Sound Consulting. Is that what happens when a professional tells you what sounds to use or what constitutes a “bad” design? These may be some of the questions that we think of when it comes to Sound Consulting. Consulting can be seen as system design and the collaborative process between architects and project managers among others to create a good-sounding, clear, and user-friendly sound system capable of doing whatever the client desires. And very few clients will have a comprehensive knowledge of sound. If there’s a problem, they want it to be fixed. End of story.
To kickstart our own endeavors into this unique world of sound we had Davin Huston, Clinical Assistant Professor of Purdue University and former consultant for the Kirkegaard Associates architectural firm show us the world of sound consulting for both large and small projects. Ranging from getting a church PA system to have intelligible vocals during services or an installation of complicated audio/visual networks and systems within a brand-new company building, the process and end goal for an sound system that just works is one and the same.
In the overview of what it means to be a consultant we learned a few do’s and don’ts in the process:
“Explain this to me like I’m five”
“Throw your tech speak out the window”
It does the consultant no good to try to understand what the system ‘kinda has to do’ and nor does it help the client by spouting data and technical jargon to justify the level of importance or knowledge. It’s confusing and can make headaches an unnecessary strain on the whole process.
“empathy never goes away, no matter the budget.”
No matter how savvy the client may(not) be nor if they have the fanciest equipment at hand, we must find a balance that will bring out the best their budget can afford while allowing us as the consultants to do the highest quality work we can. There are those who will depend on the system day in and day out and it falls on us to make to make that a reality.
“Make the magic”
Turn on the TV, plug in computer, attach HDMI/VGA adapter, press a few buttons, get webcam to work, press more buttons, have video conference with powerful and important person across the country. Or alternatively, turn on the system and hear a pastor sing and allow his voice to warmly fill the space for everyone to hear. The system works without a hitch. No need to call tech support. A world of headaches and stress gone. That’s magic.
Consulting boils down to the fundamental level of communication and doing whatever we can to make sure everyone is on the same page is the greatest thing to strive for.
Huston went on to break the process down into 5 Steps which I’ve copy and pasted below.
The 5 Steps:
Step 1: Programming. What do you want the building to do? No Makes/Models or paperwork.
Step 2: Schematic Design. Take drawings from napkins and go to AutoCAD. Quick decision making back and forth with the architects.
Step 3: Design Development: CAD drawings become more permanent, and at the end it gets bid out to contractors. Start roughing in budget.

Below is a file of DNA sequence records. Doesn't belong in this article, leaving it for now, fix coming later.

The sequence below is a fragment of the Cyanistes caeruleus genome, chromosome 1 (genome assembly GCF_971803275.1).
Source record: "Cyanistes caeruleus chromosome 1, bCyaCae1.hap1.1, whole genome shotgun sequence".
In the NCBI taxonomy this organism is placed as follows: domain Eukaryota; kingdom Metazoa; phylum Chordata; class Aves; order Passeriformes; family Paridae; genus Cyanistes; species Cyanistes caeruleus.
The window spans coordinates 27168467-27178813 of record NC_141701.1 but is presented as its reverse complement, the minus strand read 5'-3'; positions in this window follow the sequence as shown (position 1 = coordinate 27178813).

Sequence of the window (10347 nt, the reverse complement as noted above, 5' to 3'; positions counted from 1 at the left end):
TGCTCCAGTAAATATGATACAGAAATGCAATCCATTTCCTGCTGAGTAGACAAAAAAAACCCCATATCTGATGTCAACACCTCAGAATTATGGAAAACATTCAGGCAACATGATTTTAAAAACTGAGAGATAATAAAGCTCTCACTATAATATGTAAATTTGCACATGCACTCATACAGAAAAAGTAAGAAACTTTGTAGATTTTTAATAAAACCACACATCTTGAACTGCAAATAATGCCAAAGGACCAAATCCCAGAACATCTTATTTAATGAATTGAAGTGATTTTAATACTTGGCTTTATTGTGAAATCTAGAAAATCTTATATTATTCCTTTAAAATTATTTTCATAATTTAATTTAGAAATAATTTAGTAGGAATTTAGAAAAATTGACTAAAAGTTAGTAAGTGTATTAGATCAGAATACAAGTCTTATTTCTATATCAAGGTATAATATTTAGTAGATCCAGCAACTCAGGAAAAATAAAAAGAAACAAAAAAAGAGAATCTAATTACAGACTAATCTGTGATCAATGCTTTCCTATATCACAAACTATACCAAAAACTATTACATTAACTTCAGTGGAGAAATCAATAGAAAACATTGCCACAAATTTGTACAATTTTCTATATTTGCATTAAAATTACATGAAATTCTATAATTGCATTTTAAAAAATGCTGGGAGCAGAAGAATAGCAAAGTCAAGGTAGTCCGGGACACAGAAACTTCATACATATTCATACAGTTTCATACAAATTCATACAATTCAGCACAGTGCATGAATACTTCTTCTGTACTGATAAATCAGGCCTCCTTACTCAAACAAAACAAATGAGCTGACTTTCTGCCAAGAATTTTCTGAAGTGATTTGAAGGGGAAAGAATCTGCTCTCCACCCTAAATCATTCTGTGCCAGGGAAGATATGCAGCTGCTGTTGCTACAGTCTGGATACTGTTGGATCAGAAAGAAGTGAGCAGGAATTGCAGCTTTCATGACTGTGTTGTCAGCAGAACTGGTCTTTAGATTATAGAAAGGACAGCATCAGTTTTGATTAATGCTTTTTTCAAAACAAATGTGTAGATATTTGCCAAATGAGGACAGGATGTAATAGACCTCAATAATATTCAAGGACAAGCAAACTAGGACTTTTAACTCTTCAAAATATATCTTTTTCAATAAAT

Step 4: Construction Document: Finish the drawings, spec things. What shows up might be different: “Good. We can solve this with code,” or “we’re gonna need some more EQ.” Don’t expect the best things to happen and account for unforeseen events (“I didn’t even have appendicitis when I came in; why are you taking my appendix out?”)
Step 5: Construction Administration: Build the building. Make sure the conduit is in the right place. The moment things are built, they become pretty permanent. NEVER MARRY YOUR SOUND SYSTEM.
These phases can vary in length depending on the project. Some a matter of months and others years in just the second and third phases alone.
Davin Huston’s talk was incredibly informative and this speaks not only to the realm of consulting but has many applications in theatre. Our fellow designers on a production will most likely not have the same technical understanding we do (that’s why we have the job!) and to best communicate our ideas to create a spectacular piece we have to find the best ways to interact and get our points across. Tech weeks are tough and can be hellish nightmares when we have so many things to work on, it can only get worse if our systems don't work! It is during this time that we must get everything working perfectly and prepare for the worst: what if our operator has never even touched a piece of sound software before? We need to make the system work under any circumstances.
And when we're at wit's end, everything comes together in the final moments and it truly is magic.
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For more information on Davin Huston and his work you can go here
Other memorable quotes:
"The difference between a good consultant and a great one is the usability step. Your job is to make sure when they use their sound system, it just works."
“The SPL meter does not tell you the happiness level of people in the space.”
Regarding German software developers: “You must have all the buttons!”
Another software: “I live in Sweden, live in a cabin, write software, and kill *moose*”
Doing line array calculation by hand: “What is math anymore.”
Line arrays: “They are large and in charge, and ya know what they are *not* appropriate. Think about your damn decisions.”